Upon remand, the appellate court in Dillie v. Bisby (1985), 136 Ill. App.3d 170 (petition for leave to appeal pending, No. 62501), noted that the combined effect of sections 2-1009 and 13-217 is to nullify Supreme Court Rule 103(b). The court there found, without citing any authority, that a trial court should have discretion to consider any defense motion which might result in a dismissal with prejudice prior to ruling upon a plaintiff's voluntary dismissal motion. Because the trial court there did not exercise that discretion, the appellate court remanded the cause to the trial court for further proceedings.
In LaBarge, Inc. v. Corn Belt Bank (1981), 101 Ill. App.3d 741, 428 N.E.2d 711, the appellate court reached the opposite result on similar facts. There, defendant moved to dismiss the action pursuant to Supreme Court Rule 103(b) because it had not been served, although the complaint was filed within the applicable statute of limitations. Prior to a hearing on defendant's motion, the trial court allowed plaintiff's motion for a voluntary dismissal. When plaintiff subsequently refiled the action within one year and served defendant with process, defendant filed a motion to dismiss claiming that the statute of limitations had run prior to service. The trial court then dismissed the action on the ground that plaintiff had not been diligent in serving summons on defendant in the original action, reasoning that since the action would have been dismissed with prejudice under Rule 103(b) had defendant's motion been heard before plaintiff's motion for voluntary dismissal, the second suit could not be maintained in light of plaintiff's dilatory tactics.
On appeal, the appellate court reversed. While acknowledging that plaintiff's motion for a voluntary dismissal was obviously an attempt to avoid a dismissal with prejudice, the court noted that section 52 of the Civil Practice Act (Ill. Rev. Stat. 1979, ch. 110, par. 52, now Ill. Rev. Stat. 1983, ch. 110, par. 2-1009), stated in part that "[t]he plaintiff may, at any time before trial or hearing begins, upon notice to each party who has appeared or each such party's attorney, and upon payment of costs, dismiss his or her action or any part thereof as to any defendant, without prejudice, by order filed in the cause." The appellate court found that the relevant question was whether a motion for a voluntary dismissal filed after a motion to dismiss under Supreme Court Rule 103(b) was "before trial or hearing." The court noted that the only type of pretrial motion that courts have considered to have occurred after a trial or hearing begins are motions for involuntary dismissal under section 48 of the Civil Practice Act. (Ill. Rev. Stat. 1979, ch. 110, par. 48, now Ill. Rev. Stat. 1983, ch. 110, par. 2-619.) The court then concluded that because none of the enumerated bases for involuntary dismissal under that section would encompass a lack of diligence in service of process covered by Supreme Court Rule 103(b), motions filed under that rule do not constitute "a trial or a hearing" within the meaning of the voluntary dismissal statute.
In the decision of In re Marriage of Fine (1983), 116 Ill. App.3d 875, 452 N.E.2d 691, this court noted the confusion engendered by the case law interpreting the meaning of the word "hearing" in the voluntary dismissal statute. There, this court considered the question of whether evidentiary hearings on a plaintiff's right to temporary maintenance and a preliminary injunction are "hearings" within the meaning of the voluntary dismissal statute so as to bar plaintiff's absolute right to a voluntary dismissal. We there noted that Bernick v. Chicago Title & Trust Co. (1945), 325 Ill. App. 495, 60 N.E.2d 442, held that a hearing on a motion for involuntary dismissal under section 48(1)(c) of the Civil Practice Act (Ill. Rev. Stat. 1981, ch. 110, par. 48(1)(c), now Ill. Rev. Stat. 1983, ch. 110, par. 2-619(a)(3)) was a "hearing" under the voluntary dismissal statute because granting of the motion for an involuntary dismissal would dispose of the case. In Fine, it was clear that there had been no hearing within the meaning of the voluntary dismissal statute because no ultimate determination of the plaintiff's right to permanent relief could have been made at a hearing on a preliminary injunction or a hearing on temporary maintenance. Nevertheless, this court found it desirable to go further, and propounded the rule that a "hearing" does not commence until the parties begin to present their arguments and evidence to the court sitting without a jury in order to achieve an ultimate determination of their rights. This court concluded, in dicta, that an examination of defenses under the involuntary dismissal section of the Civil Practice Act is no more a "hearing" under the voluntary dismissal statute than are other proceedings relating to preliminary motions.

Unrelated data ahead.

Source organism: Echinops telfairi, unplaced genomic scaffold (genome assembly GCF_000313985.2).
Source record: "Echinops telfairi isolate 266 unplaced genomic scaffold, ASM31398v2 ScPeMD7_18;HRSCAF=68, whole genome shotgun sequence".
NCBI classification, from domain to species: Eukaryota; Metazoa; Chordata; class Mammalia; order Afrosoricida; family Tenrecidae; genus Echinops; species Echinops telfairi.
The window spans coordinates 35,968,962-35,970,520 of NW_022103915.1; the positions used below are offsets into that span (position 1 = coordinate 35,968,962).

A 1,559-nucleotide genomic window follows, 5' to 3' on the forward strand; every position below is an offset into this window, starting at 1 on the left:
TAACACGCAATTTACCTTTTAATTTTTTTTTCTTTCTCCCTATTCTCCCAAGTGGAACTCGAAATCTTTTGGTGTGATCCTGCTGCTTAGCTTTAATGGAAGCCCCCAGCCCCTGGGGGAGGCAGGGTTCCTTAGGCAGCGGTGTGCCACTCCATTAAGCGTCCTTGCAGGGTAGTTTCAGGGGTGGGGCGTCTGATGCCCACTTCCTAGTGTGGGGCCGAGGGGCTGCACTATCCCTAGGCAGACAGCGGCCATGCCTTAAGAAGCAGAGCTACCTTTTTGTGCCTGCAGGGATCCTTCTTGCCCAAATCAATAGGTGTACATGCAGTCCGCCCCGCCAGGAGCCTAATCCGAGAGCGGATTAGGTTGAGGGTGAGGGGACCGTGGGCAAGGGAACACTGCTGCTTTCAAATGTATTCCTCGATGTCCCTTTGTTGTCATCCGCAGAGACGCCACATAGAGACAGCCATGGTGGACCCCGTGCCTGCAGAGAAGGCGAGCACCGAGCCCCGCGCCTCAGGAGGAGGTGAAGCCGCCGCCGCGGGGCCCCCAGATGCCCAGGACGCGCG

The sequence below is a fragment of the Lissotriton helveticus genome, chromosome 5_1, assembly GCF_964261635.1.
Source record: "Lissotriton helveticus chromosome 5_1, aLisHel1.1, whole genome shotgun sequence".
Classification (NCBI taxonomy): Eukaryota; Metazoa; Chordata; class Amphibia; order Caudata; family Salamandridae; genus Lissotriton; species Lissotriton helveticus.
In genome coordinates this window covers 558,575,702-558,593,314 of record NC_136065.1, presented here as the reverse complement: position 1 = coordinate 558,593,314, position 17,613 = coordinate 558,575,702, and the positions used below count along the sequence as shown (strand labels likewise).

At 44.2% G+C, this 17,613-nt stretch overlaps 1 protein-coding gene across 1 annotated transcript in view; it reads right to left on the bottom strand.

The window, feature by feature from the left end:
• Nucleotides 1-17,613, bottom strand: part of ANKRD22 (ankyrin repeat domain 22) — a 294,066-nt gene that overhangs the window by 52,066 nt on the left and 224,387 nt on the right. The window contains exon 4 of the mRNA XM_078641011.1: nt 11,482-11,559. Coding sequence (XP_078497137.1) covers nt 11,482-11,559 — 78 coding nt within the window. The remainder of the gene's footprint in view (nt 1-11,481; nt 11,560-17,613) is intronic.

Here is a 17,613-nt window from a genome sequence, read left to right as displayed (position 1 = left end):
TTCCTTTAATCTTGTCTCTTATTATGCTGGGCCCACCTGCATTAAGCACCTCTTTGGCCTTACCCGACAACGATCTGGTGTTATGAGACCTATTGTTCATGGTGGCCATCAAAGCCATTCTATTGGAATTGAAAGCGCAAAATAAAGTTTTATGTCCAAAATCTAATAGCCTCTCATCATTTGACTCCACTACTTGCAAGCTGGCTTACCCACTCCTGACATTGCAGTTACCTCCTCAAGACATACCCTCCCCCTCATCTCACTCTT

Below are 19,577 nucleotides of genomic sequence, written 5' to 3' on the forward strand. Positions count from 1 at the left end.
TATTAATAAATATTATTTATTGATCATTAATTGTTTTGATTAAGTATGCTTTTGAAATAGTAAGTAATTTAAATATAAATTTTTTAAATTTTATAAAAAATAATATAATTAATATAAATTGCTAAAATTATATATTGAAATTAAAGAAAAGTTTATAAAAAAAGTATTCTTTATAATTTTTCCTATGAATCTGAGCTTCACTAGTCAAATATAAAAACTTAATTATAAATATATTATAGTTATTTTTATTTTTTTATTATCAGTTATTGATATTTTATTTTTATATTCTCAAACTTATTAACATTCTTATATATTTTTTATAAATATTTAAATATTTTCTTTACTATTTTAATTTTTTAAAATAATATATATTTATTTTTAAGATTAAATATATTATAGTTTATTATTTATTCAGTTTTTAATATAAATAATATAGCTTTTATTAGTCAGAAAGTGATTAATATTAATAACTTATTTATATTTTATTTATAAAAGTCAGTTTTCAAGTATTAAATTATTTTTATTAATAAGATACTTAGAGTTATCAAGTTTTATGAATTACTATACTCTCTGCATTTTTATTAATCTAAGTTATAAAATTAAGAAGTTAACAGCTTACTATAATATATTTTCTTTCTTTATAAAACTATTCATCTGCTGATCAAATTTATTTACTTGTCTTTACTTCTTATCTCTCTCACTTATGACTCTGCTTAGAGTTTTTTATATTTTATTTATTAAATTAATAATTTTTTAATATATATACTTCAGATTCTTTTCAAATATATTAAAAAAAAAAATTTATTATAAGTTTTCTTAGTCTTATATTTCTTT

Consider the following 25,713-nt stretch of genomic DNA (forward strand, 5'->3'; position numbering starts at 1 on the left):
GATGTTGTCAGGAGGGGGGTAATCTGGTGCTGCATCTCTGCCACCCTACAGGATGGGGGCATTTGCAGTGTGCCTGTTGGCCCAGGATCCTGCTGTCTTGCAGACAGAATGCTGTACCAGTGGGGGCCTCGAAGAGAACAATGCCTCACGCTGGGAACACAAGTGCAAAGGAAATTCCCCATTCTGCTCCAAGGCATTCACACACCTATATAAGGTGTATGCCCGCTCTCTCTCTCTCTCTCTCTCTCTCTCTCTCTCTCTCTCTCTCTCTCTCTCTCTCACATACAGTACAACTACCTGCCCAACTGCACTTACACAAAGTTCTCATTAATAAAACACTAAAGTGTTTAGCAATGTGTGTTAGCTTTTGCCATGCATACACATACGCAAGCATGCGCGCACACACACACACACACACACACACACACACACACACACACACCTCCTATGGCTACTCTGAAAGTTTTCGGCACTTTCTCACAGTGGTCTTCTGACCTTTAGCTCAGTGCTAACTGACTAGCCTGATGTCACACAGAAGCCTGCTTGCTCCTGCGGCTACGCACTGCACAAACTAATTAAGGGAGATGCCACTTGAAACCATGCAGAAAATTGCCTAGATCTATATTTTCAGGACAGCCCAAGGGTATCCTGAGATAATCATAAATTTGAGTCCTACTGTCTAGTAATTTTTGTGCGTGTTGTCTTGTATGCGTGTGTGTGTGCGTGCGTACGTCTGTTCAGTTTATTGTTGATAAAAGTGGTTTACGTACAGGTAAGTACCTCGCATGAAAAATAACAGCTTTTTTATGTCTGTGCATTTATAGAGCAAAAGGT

In Kahle v. John Deere Co. (1984), 104 Ill.2d 302, 472 N.E.2d 787, the supreme court adopted a similar definition of "hearing" for purposes of the voluntary dismissal statute. There, the court, in holding that rulings on a motion in limine do not constitute a "hearing" for purposes of the voluntary dismissal statute, stated that a hearing pursuant to that statute is a non-jury proceeding in which evidence is taken on the merits. In a concurring opinion, Chief Justice Ryan noted that the facts of that case demonstrated a grave abuse of the extension of the statute of limitations provided in section 13-217 of the Code of Civil Procedure (Ill. Rev. Stat. 1983, ch. 110, par. 13-217), which permits commencement of the new action within one year after a voluntary dismissal by the plaintiff. However, he noted that the purpose of that statute was to protect the plaintiff from his loss of the right to ...